Stillbirth occurs in 1 of every 160 births in the United States, but 25% to 60% remain unexplained. Karyotypic abnormalities are detected in 6% to 13% of stillbirths with a successful analysis. Microarray analysis can be performed on DNA from nonviable or macerated tissue. This study was designed to test the hypothesis that microarray analysis can detect abnormalities in stillbirth samples more often than karyotype analysis.
The Stillbirth Collaborative Research Network conducted a population-based study of stillbirth in a racially and ethnically diverse cohort in 5 geographic catchment areas. Standard postmortem examinations and karyotype analyses were performed. DNA from placenta and cord blood was stored for 2 to 5 years before microarray analysis. All copy-number variants of 500 kb or greater were included. Variants that were not identified in any of 3 databases were classified as probably benign, clinical significance unknown, or pathogenic. McNemar test for paired data was used to evaluate differences between karyotype and microarray analyses in the detection of variants.
Samples were obtained from 532 stillbirths from 524 pregnancies. Karyotyping of both fetal and placental tissue was done in 158 of 532 stillbirths (29.7%), fetal tissue only in 309 stillbirths (58.1%), placental tissue only in 64 stillbirths (12.0%), and tissue of unknown type in 1 stillbirth. Of the karyotype analyses, 375 (70.5%) yielded a result, of which 31 (8.3%) were classified as abnormal. Microarray analysis performed on the same 532 samples yielded a result in 465 stillbirths (87.4%), a significant difference from karyotyped samples (P < 0.001). In 396 (85.2%) of these 465 stillbirths, no variants greater than 500 kb, benign variants, or probably benign variants were observed. Microarray analysis provided improved detection of genomic abnormalities as compared with karyotype analysis (8.3% vs 5.8%, P = 0.007). When variants of unknown significance were included, microarray analysis provided even greater detection of abnormalities as compared with karyotyping (13.0% vs 5.8%, P < 0.001). Of the 157 stillbirths for which karyotype analysis failed to provide a definitive result, 79.6% yielded a definitive microarray result: 73.9% were normal or probably benign, and 5.7% were abnormal. Of the 31 stillbirths with abnormal karyotypes, 29 had results when submitted to microarray analysis. Karyotyping yielded a result in 298 (67.3%) of 443 antepartum stillbirths, of which 29 (9.7%) were abnormal, compared with a microarray result in 385 (86.9%) of these antepartum stillbirths, in which 31 (8.1%) were aneuploid, 8 (2.1%) had pathogenic variants, and 24 (6.2%) had variants of unknown significance. Microarray analysis detected more abnormalities in the antepartum subgroup than did karyotype analysis (8.8% vs 6.5%, P = 0.02), a 34.5% increase. Of the 472 stillbirths with postmortem examinations, 67 (14.2%) had structural anomalies. Karyotype analysis yielded results in 45 (67.2%) of these 67 stillbirths, of which 13 (28.9%) were abnormal. Microarray analysis was successful in 60 (89.6%) of the 67 stillbirths, of which 17 (28.3%) had aneuploidy, 3 (5.0%) had pathogenic variants, and 3 (5.0%) had variants of unknown significance.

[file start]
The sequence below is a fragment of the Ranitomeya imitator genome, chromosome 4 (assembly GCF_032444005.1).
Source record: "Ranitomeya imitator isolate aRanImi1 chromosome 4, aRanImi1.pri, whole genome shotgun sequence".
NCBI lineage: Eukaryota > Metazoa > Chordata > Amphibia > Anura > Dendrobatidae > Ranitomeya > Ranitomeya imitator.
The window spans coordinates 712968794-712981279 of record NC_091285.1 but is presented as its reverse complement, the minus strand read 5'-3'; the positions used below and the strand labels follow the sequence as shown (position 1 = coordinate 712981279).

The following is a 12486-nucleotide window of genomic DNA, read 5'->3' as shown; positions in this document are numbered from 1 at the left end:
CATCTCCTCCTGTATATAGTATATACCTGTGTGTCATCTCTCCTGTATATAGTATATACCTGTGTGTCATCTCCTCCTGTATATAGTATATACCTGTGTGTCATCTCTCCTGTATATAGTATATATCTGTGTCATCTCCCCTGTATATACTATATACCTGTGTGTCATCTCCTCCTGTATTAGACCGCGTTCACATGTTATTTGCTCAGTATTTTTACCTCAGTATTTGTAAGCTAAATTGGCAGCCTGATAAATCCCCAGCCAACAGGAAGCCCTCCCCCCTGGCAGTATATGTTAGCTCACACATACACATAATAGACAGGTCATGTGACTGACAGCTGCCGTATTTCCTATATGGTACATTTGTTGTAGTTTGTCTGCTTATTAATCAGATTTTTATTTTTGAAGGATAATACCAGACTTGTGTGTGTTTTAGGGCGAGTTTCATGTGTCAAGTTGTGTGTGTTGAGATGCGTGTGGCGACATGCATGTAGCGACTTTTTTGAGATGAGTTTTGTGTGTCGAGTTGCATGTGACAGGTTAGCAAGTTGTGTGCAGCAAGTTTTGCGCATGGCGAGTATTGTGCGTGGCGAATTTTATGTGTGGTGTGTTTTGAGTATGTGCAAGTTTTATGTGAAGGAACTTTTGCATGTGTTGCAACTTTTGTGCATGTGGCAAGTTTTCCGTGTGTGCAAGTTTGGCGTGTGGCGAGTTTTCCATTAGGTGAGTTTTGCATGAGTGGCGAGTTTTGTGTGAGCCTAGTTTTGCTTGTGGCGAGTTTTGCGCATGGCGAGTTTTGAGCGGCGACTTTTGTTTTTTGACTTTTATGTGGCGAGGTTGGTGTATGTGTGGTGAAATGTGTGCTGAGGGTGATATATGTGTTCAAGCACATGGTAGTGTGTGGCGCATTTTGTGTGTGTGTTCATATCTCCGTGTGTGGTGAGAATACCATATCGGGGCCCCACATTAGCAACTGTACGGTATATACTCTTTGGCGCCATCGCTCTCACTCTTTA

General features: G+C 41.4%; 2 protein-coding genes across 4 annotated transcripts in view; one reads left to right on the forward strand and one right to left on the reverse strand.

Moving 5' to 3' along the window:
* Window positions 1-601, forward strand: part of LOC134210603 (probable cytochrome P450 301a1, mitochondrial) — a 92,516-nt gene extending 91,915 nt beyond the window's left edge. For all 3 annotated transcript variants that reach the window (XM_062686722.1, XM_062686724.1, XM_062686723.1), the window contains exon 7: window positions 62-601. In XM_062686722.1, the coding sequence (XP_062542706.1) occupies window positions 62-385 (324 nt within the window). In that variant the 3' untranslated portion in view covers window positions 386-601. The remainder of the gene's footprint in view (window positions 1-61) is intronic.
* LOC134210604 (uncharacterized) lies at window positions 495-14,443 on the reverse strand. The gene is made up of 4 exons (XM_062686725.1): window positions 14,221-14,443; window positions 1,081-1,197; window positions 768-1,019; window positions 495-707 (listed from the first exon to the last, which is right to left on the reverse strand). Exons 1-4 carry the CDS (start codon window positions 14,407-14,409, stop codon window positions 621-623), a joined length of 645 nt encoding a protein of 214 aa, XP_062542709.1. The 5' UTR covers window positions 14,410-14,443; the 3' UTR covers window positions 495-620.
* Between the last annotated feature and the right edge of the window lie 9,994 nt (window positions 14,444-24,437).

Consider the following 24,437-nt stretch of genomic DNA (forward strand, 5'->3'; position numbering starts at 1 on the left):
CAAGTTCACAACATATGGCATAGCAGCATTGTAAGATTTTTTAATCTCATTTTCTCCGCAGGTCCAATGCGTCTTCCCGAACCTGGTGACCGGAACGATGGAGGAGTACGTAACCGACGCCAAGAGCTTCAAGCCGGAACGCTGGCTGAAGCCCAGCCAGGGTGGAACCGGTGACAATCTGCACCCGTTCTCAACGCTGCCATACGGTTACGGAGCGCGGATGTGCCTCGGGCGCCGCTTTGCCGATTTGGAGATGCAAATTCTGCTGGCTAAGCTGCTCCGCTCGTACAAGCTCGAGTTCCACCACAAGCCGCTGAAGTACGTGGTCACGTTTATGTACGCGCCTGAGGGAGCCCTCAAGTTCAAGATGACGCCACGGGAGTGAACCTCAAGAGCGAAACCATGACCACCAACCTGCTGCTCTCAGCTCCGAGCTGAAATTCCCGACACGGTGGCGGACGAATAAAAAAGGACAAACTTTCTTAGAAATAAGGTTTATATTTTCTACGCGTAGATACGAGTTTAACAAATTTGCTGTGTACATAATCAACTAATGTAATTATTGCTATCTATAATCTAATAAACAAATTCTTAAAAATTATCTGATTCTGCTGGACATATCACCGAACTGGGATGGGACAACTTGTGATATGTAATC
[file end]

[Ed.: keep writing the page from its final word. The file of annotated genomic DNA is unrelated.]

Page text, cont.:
The primary benefit of microarray over karyotype analysis is the greater likelihood of obtaining a result because of the ability to analyze nonviable tissue. Microarray analysis also is more sensitive to the presence of pathogenic variants and can identify more abnormalities of unknown significance. A major challenge with microarray testing in stillbirths is determining the clinical implications because the clinical relevance of many variants is unknown, which presents problems for genetic counseling. Microarray analysis is more expensive than standard karyotype analysis, but results in a higher yield of genomic abnormalities.
Pregnancy and Perinatology Branch, the Eunice Kennedy Shriver National Institute of Child Health and Human Development (NICHD), National Institutes of Health (U.M.R., M.W.), Bethesda, MD; RTI International (G.P.P., V.R.T., C.B.P.), Research Triangle Park, NC; University of Texas Medical Branch at Galveston (G.R.S., R.B.), Galveston, TX; University of Utah School of Medicine and Intermountain Health Care (R.M.S., M.W.V.), Salt Lake City, UT; Brown University School of Medicine (H.P., B.M.O.), Providence, RI; Emory University School of Medicine and Childrens Healthcare of Atlanta (B.J.S.) and Rollins School of Public Health, Emory University (C.D.D.-B.), Atlanta, GA; University of Texas Health Science Center at San Antonio (J.H.-H., D.J.D.), San Antonio, TX; and Columbia University Medical Center (R.L.G., R.J.W., B.L.), New York, NY